Chemical characteristics of calcium carbide and its reaction with water
Why is it so vigorous?
Calcium carbide is a chemical compound of calcium and carbon, which in pure form is a white crystalline substance. It is obtained from the reaction
Ca + 2C → CaC₂
Calcium carbide has great practical significance. It is also known as calcium acetylide.
The chemical characteristics of calcium carbide
Calcium carbide is not volatile and is not soluble in any known solvent, and breaks down on contact with water. The density of calcium acetylide is 2.22 g/cm³. Its melting temperature is 2,160 degrees Celsius, and its boiling temperature is 2,300 degrees Celsius. For its impact on the human body, it is classified as a highly dangerous substance (1st class of danger).
Calcium acetylide was first obtained by the German chemist Friedrich Wöhler in 1862 – by heating an alloy of zinc and calcium with coal. The scientist described the reaction of calcium carbide with water. Even with traces of Н₂O, calcium carbide reacts vigorously, releasing a large amount of heat. If there is insufficient water, the formed acetylide self-combusts. Calcium acetylide reacts violently with water solutions of alkalis and diluted non-organic acids. Acetylide is released during the reaction. With its strong reductive properties, CaC₂ reduces all metal oxides to pure metals or carbides.
It is more convenient to obtain calcium carbide from its oxide, and not from calcium itself. At a high temperature (over 2,000 degrees Celsius), the substance is reduced. The metal and carbon combine:
CaO + 3C → CO↑ + CaC₂
The reaction takes place in an electric-arc furnace, where a mixture of unslaked lime and coke or anthracite is heated. The technical product is grey in color because of the presence of free carbon, oxide, calcium phosphide, sulfide and other chemical compounds. The mass content of CaC₂ in the product is from 80% to 85%.
Use of calcium carbide
In the past, calcium carbide was used in carbide lamps, where the substance served as a source of acetylene flame. Nowadays these lamps are used in caving, and also in lighthouses and beacons. CaC₂ is a raw material for the development of chemical technologies. In the manufacture of products of organic synthesis, synthetic rubber is the most important of these. Calcium carbide is used to make vinyl chloride, acetylene black, acrylonitrile, acetic acid, acetone, ethylene, styrene and synthetic resins.
In metallurgy, calcium carbide is used for deoxidation of metals and to reduce the content of oxygen and sulfur (desulfuration). Calcium carbide is used to manufacture powdered carbide reagent, a plant growth regulator. To obtain one ton of CaC₂, 3,000 kWt/hours of electricity is required. For this reason, manufacture of the substance is only justified with low electricity prices. At the same time, the world production of calcium carbide is constantly growing.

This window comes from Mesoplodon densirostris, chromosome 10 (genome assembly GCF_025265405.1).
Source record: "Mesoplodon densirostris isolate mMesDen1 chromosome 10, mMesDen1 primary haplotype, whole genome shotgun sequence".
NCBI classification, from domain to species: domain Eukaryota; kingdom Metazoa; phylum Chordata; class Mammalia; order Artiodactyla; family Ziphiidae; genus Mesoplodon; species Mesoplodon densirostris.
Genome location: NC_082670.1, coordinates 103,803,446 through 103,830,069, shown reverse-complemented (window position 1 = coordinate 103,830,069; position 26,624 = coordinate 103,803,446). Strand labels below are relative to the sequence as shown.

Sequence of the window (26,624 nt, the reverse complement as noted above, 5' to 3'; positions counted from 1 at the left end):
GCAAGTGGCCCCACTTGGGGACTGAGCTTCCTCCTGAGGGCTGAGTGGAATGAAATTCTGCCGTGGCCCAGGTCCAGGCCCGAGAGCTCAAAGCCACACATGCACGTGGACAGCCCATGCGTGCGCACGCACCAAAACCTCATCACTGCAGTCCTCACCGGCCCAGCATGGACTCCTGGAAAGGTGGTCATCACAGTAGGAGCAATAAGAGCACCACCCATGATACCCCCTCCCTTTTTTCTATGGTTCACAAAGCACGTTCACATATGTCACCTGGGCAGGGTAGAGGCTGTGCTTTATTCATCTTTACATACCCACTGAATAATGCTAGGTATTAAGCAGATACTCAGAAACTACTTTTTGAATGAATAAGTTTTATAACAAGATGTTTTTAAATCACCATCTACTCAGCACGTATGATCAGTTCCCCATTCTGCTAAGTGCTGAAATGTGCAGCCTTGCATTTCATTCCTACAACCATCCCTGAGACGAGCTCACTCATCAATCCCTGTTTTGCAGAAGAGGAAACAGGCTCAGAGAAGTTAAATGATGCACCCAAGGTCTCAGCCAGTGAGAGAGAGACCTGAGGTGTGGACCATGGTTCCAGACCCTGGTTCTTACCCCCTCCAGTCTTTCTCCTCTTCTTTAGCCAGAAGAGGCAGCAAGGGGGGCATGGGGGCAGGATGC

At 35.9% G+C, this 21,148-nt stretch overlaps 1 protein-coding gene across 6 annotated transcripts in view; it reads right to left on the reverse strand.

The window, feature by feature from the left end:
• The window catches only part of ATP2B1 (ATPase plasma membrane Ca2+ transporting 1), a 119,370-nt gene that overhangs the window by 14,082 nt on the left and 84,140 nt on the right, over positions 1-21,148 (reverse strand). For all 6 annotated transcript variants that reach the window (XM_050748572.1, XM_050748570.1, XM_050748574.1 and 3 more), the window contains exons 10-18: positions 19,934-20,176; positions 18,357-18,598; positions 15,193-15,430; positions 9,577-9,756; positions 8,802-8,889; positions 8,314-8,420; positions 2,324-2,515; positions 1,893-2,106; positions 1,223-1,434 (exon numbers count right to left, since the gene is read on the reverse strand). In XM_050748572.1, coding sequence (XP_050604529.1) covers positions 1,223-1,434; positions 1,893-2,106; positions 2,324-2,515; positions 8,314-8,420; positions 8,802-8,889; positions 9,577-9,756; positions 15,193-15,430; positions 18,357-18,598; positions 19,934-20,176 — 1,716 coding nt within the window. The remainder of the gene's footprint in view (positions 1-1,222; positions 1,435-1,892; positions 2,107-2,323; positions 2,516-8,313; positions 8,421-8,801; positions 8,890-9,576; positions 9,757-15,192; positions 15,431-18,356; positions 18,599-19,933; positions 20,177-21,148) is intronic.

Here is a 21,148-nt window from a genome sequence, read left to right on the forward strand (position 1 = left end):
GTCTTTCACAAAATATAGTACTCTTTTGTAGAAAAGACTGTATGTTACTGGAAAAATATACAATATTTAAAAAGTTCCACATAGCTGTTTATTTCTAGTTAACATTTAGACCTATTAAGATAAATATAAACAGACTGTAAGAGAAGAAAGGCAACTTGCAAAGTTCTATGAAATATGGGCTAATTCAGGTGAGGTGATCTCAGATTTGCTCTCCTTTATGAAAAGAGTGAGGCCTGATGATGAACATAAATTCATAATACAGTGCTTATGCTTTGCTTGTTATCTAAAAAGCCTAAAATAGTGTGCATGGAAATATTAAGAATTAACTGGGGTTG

Calcium carbide – reaction with water
When calcium carbide reacts with water, acetylene is released:
2H₂O + CaC₂ → C₂H₂ + Ca(OH)₂
Acetylene is an industrial chemical with an unpleasant smell, because of the impurities it contains (NH₃, H₂S, PH₃ and others). In pure form, acetylene is a colorless gas with a characteristic faint smell, and it dissolves in water.
To understand how the reaction of calcium carbide with water takes place, we can conduct an experiment: pour water into a 1.5-liter bottle, quickly add several pieces of calcium carbide and close the bottle with a stopper. As a result, acetylene collects in the bottle under excessive pressure. As soon as the reaction of calcium carbide with water stops, place a burning piece of paper in the bottle – an explosion takes place, accompanied by a fiery cloud. The walls of the bottle explode as a result of the reaction, so this experiment is dangerous, and should only be conducted following safety rules.
To demonstrate the reaction of calcium carbide with water, the experiment can be repeated in a different way – using a bottle with a capacity of 6 liters. In this case, we must weigh the components we use precisely, because the greater radius of the bottle, the less the container can withstand high pressure (with an identical thickness of walls and with identical material). A bottle of a large capacity has a large radius, but its walls are approximately the same – accordingly, it is less resistant to pressure. To stop it from exploding, the amount of calcium carbide must be calculated beforehand. Calcium has a molar mass of 40 and carbon 12, so the molar mass of calcium carbide is around 64 m/mole. Accordingly, 64 g. of carbide will give 22.4 l of acetylene. The volume of the bottle is 6 l, and so the excess pressure is around 4 atmospheres.
The bottle must withstand four atmospheres: to conduct the experiment, we take around 64 g of calcium carbide and about 0.5 l of water. Place a piece of carbide inside a small bag. Push the bag into the bottle, then quickly close the bottle with the stopper. The reaction of calcium carbide with water continues for several minutes, the bottle swells up and the process is accompanied by loud bangs, but the bottle withstands this.
After the release of acetylene is complete, place a hot rag soaked in hendecane on the bottle stopper, then move away to a maximum safe distance. Soon there will be a bright yellow flash, and a fountain of flame up to 4 meters high will rise out of the bottle. The stopper burns as a result, and the bottle is warped, but it remains intact. This experiment must be conducted in the open air, far away from flammable and explosive objects. Be sure to follow safety rules.